If you want to give somebody the legal authority to make certain decisions on your behalf in Norfolk, Virginia, you are giving them "power of attorney." There are many different types of power of attorney, to be discussed in more detail below, but they all boil down to one common element: the authority of one person to make decisions for another. I'm sure you can think of many reasons why somebody might want to give this power to another person, especially in the medical context (in case the grantor becomes incapacitated, for example).
The principal is able to dictate the exact scope of the attorney-in-fact's authority. If you are giving someone power of attorney, you're probably planning on giving it to a close friend, family member, or life partner. The exact scope of the power is up to you, and will depend on what your goals are.
For instance, some people have specific wishes, whether based on religion or personal preference, about how they should be cared for at the end of their life. Oftentimes, people who are at the end of their lives become unable to express their wishes. Therefore, it becomes necessary to have somebody else who knows what they would want, and has the legal authority to give effect to those wishes.
In Norfolk, Virginia, you can find pre-printed power-of-attorney forms in many office supply stores. If the agreement you want to create isn't very complex, these could be a viable and very affordable option. Of course, it never hurts to have a lawyer help.
Types of Power of Attorney Arrangements in Norfolk, Virginia
In Norfolk, Virginia, power of attorney can take three basic forms. They are as follows:
1. Limited power of attorney - this is the most limited form of power of attorney. It lets the attorney-in-fact exercise his or her power once, and in only one instance (laid out by the principal, of course). This is commonly used in business deals, if it is not convenient for the actual party to a deal to be physically present for the signing of some documents, it can be done through an attorney-in-fact. You simply need to give them the authority to sign the paperwork on your behalf, and it will be just as binding as if you had signed the documents yourself.
2. Durable power of attorney - unlike limited power of attorney, discussed above, this does not automatically expire, though the principal can terminate it at any time. It is usually not limited to a single transaction, either. Rather, it covers a broader subject matter, though it still has limits. For example, you could give someone durable power of attorney to make medical decisions for you, but they would only be allowed to act in that context.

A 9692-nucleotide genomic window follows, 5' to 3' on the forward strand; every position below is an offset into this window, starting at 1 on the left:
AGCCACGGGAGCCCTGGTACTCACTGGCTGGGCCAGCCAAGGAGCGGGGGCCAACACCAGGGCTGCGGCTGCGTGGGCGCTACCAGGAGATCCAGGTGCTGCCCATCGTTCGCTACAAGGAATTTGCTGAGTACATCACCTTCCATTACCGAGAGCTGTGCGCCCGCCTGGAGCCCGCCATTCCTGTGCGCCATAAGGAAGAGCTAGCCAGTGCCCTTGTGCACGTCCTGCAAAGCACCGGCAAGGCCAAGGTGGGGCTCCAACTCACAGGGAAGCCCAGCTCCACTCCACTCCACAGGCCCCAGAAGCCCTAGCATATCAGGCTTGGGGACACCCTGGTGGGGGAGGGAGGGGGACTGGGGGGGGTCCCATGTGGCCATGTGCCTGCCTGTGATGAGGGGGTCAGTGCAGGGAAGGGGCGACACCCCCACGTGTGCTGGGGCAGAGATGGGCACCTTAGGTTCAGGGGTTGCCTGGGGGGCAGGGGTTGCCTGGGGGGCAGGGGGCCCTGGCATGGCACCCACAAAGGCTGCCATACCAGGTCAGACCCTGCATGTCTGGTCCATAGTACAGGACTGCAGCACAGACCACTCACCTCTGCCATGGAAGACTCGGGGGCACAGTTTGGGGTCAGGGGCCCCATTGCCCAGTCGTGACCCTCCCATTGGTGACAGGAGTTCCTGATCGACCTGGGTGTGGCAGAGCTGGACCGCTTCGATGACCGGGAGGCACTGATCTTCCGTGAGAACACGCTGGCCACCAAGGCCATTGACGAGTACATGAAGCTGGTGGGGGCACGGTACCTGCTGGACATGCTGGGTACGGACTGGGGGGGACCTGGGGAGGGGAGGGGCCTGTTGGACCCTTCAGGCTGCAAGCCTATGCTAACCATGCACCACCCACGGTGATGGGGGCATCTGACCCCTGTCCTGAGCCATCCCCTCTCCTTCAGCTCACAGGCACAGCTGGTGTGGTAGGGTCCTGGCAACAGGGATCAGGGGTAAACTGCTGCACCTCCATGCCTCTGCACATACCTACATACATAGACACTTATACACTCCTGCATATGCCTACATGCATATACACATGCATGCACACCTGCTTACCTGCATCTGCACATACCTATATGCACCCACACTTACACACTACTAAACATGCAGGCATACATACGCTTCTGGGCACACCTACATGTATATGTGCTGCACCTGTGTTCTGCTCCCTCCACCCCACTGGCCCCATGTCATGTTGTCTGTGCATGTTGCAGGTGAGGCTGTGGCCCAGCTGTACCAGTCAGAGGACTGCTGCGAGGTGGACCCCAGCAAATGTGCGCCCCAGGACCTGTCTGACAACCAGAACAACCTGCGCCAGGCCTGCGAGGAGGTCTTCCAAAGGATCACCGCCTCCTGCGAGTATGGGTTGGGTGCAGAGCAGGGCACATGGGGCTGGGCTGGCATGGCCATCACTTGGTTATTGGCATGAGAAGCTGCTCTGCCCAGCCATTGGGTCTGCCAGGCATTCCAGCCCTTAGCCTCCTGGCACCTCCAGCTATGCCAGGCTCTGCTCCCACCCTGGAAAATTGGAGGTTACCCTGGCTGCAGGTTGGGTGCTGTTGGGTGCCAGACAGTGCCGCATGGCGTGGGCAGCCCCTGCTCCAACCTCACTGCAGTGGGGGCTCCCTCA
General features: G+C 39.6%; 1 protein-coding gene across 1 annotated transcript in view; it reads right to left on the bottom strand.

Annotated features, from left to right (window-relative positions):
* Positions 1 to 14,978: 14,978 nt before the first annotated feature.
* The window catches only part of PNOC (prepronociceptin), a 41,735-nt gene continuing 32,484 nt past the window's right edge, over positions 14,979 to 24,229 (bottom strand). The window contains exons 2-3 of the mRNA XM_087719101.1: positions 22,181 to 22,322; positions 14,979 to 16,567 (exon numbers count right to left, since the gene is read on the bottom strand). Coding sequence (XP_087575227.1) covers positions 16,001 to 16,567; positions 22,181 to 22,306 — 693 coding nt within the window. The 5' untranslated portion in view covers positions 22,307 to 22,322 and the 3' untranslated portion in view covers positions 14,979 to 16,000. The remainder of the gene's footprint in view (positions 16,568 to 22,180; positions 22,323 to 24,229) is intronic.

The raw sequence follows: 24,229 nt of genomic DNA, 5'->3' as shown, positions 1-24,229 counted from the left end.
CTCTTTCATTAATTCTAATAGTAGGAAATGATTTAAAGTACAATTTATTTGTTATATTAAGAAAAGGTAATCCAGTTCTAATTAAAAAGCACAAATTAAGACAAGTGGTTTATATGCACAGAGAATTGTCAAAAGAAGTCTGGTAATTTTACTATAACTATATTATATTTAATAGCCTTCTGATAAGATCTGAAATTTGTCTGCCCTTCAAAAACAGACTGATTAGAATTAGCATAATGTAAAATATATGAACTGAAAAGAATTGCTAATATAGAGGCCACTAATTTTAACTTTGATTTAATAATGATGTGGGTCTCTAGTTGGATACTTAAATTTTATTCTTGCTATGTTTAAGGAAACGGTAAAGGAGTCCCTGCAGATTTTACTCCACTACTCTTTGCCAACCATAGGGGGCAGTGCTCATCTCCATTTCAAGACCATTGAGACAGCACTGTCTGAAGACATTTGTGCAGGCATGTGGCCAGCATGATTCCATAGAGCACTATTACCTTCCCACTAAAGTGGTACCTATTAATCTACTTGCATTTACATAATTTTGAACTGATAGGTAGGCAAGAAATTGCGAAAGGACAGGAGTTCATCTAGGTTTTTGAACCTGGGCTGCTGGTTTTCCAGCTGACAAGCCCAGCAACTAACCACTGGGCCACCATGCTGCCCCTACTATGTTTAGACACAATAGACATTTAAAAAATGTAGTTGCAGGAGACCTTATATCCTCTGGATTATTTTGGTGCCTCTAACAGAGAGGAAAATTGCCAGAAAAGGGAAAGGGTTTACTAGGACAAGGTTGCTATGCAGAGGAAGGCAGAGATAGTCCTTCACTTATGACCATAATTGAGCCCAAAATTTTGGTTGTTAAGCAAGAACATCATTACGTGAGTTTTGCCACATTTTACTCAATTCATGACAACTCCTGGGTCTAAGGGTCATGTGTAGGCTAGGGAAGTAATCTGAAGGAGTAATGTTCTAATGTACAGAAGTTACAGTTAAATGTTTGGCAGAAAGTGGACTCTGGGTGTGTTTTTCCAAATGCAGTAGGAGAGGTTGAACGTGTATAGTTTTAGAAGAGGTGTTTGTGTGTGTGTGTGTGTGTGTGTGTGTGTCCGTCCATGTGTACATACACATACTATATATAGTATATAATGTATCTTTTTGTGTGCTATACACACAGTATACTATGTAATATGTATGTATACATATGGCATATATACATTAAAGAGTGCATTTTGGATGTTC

3. Springing power of attorney - this is a lot like durable power of attorney, but it does not usually take effect immediately. Rather, the power vests on the occurrence of certain condition(s) laid out by the principal. The principal could make the condition anything he or she wants, allowing power of attorney to vest only if, say, a person flies to Saturn. Of course, these arrangements are usually not so outlandish. Usually the event that must take place is the principal becoming incapacitated. This allows the principal to make his or her own decisions while they're able, but also ensures that someone they trust will be able to carry out their wishes in the event that they become too sick or weak to express them.
Can a Norfolk, Virginia Lawyer Help?
Because there are sometimes complicated issues involved in setting up power of attorney in Norfolk, Virginia, you should consult with a lawyer beforehand. You can tell the lawyer all of the relevant details about your particular situation, and your goals, and he or she will be able to advise you on the best course of action.